Red Lake chairman expresses optimism about state of band

RED LAKE -- Red Lake Band of Chippewa Chairman Floyd "Buck" Jourdain Jr. recognizes the difficulties his people face. But he believes Red Lake can be a great nation.

RED LAKE -- Red Lake Band of Chippewa Chairman Floyd "Buck" Jourdain Jr. recognizes the difficulties his people face. But he believes Red Lake can be a great nation.

On Monday, following prayers by Spiritual Leader Tom Stillday and Chief Greetings Spears, Jourdain presented the Red Lake 2007 State of the Band address, the first such speech using that format for Red Lake.

He greeted the gathering of about 300 people -- Red Lake members and fri ends from outside the Red Lake Nation -- using what he called his "broken Ojibwe."

"I am constantly trying to learn as much of the language as I can," he said.

He said the Monday's celebration marked the first steps "in a journey that we will take to restore a once proud Indian nation to prominence."


He noted difficult times during the last few years and divisions among the people. But now, he said, is the time to look forward with no separations by districts, politics, degrees of Indian blood, gender, age or religions.

He cited four priorities he and the Red Lake Tribal Council have identified for 2007: reviving the Red Lake fishing industry; combating the plague of illegal drugs on the reservation; giving youth better opportunities; and ensuring the sovereignty of the nation.

Positive efforts he cited include the start of 44 housing units on the reservation slated for the spring, the senior assisted living apartments opened in the fall, the partnership with North Country Health Services for the Family Advocacy Center and White Bison, Indian and Free and Project Safe Neighborhoods to promote public safety and help break addictions to harmful substances.

Jourdain said the strong participation in the January anti-drug summit showed the community is committed to solving the illegal drug problems and the Tribal Council will impose stricter penalties on those who traffic in drugs, strengthen tribal courts and explore the potential for a special drug court.

He said Red Lake will also seek an agreement with 11 tribes to network and track the flow of illegal drugs among reservations and from urban areas to reservations.

"We are mindful of protecting the sovereignty of the Red Lake Band and our jurisdictions, but we are also fully aware that without partnerships, it will be difficult to address the problems our communities face given the limited resources that the tribe receives from the federal government," Jourdain said.

Jourdain expressed concern about the flow of non-members accessing the reservation for illegal activities and noted that other tribes have started setting up checkpoints to restrict visitors. Red Lake might follow suit, he said. Red Lake at one time implemented a passport system requiring non-members to declare their business on the reservation. They could be removed if they disturbed the peace.

"On our reservation, we are experiencing an influx of criminal activity by people who have no business entering our tribal lands," he said.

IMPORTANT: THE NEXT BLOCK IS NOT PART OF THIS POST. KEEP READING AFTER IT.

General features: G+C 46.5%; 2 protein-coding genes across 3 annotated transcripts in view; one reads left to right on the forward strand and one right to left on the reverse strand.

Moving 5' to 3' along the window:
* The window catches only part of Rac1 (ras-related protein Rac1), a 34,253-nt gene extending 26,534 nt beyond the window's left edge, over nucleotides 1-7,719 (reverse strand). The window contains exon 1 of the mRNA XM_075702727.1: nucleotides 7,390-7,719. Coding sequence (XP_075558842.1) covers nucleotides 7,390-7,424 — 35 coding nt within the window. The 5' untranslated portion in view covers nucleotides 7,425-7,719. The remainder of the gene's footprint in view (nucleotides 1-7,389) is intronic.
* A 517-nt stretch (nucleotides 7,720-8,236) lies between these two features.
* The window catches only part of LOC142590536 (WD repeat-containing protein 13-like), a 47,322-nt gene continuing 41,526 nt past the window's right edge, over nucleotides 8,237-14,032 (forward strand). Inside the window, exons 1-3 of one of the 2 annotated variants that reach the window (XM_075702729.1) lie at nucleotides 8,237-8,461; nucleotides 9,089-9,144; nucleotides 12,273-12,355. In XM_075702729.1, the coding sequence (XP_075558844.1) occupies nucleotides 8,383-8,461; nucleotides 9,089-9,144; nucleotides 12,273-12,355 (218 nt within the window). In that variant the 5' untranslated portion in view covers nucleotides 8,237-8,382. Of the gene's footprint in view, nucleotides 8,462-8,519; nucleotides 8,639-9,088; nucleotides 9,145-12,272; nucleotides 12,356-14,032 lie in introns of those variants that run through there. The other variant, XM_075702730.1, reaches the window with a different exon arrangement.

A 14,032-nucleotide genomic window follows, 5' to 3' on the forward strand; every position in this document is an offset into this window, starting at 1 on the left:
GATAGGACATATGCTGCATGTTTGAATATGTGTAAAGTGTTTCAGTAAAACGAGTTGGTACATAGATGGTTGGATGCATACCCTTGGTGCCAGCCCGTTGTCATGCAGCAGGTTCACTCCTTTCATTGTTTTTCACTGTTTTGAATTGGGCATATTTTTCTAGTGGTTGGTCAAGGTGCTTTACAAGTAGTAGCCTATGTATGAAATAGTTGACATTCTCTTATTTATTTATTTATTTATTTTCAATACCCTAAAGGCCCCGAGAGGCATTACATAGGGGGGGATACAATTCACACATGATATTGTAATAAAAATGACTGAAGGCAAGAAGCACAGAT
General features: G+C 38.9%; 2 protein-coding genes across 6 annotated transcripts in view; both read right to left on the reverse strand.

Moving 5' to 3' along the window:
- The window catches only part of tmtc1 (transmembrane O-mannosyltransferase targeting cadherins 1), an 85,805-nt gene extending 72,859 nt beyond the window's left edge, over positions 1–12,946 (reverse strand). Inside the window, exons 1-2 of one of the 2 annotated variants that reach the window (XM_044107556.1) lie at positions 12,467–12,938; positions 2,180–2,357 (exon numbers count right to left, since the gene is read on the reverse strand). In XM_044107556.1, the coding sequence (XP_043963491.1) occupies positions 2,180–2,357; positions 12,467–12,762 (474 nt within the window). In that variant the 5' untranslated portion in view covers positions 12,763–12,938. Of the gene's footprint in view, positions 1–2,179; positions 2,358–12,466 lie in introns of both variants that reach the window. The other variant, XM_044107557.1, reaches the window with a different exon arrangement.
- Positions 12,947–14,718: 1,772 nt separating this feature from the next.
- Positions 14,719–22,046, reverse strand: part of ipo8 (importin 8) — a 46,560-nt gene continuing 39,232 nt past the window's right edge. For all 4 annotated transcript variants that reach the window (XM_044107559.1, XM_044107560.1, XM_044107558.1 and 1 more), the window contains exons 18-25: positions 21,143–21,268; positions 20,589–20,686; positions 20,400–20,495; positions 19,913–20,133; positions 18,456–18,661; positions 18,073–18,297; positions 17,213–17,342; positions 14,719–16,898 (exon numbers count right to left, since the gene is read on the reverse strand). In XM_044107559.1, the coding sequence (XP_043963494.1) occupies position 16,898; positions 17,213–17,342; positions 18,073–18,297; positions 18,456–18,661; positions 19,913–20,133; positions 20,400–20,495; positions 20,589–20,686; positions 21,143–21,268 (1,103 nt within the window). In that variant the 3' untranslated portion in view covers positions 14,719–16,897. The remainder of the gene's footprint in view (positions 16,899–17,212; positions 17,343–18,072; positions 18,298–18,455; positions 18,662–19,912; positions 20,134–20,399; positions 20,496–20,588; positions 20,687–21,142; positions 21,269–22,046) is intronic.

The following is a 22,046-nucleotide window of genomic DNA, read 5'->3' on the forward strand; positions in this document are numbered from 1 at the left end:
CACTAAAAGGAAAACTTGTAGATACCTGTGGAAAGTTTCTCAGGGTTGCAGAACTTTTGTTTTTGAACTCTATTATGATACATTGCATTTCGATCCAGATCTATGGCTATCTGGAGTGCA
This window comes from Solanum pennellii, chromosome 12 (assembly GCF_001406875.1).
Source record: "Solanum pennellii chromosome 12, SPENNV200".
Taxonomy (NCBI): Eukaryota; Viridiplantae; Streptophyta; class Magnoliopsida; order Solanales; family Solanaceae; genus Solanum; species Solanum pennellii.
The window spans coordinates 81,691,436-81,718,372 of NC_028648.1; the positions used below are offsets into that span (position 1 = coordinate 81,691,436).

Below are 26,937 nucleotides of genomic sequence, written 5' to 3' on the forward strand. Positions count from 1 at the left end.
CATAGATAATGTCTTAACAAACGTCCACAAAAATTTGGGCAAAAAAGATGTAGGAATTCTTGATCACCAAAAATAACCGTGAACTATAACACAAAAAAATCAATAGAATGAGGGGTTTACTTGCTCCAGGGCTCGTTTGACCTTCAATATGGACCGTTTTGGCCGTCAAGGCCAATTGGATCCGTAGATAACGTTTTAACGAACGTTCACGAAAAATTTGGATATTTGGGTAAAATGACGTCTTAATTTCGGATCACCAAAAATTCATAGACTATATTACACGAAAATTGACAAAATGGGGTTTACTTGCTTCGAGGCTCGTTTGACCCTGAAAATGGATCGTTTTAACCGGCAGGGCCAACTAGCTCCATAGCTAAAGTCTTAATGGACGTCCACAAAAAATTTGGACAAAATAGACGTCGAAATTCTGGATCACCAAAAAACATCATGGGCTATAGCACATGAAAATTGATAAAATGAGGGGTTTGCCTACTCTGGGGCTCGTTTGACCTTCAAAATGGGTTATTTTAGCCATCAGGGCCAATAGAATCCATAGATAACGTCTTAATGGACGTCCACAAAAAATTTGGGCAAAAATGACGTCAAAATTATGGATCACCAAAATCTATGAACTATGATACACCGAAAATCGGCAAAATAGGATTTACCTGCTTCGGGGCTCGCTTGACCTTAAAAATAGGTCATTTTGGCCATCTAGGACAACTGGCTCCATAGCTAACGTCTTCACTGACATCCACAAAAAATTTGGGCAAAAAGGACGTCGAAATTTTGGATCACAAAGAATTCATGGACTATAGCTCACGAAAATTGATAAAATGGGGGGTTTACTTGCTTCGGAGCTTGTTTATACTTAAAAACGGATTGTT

On the positive side, Jourdain praised the efforts that rescued the walleye fishery and said restoration of the fishing industry, by hook and line harvest at this point, not gill netting, looks likely. Establishing a tribal Department of Natural Resources provides the capacity for monitoring the status of the fishery, as well as the overall health of the lake.

He cited the construction of the new Boys & Girls Club to open in late summer in Red Lake and plans for constructing another club in 2008 in Ponemah. The projects are funded in part by $2.8 million in federal money, grants and private donations. Elders are working with youth to preserve and revive traditional culture, a new tribal Web site helps off-reservation members stay in touch with their homeland and the Youth Council is active with plans for a summit and powwow in the spring, he said.

Other plans the chairman cited for 2007 include a sex offender registry, animal control requirements, lower speed limits, limited truck traffic in neighborhoods and efforts to regain former tribal land. The tribal school collaborative brings together the Red Lake School District, Minnesota Department of Education and tribal law enforcement, courts and public health entities to create safe environments for students and improve education.

In fiscal matters, Jourdain said the band expects to pay off by the end of this year the final $6 million borrowed for expanding the casinos at Thief River Falls and Warroad. The original debt of $38 million for these projects is on schedule to be retired this year, he said.

Red Lake received $3 million from the federal government to improve sewer and water infrastructure last year, and work will continue through 2007 on these projects, Jourdain said. And the band also obtained $275,000 per year in funding for high crimes areas from the Bureau of Indian Affairs.

In spite of problems on the reservation, Jourdain said these examples of progress give him cause to feel optimistic.

"There are better days ahead of us," Jourdain said.

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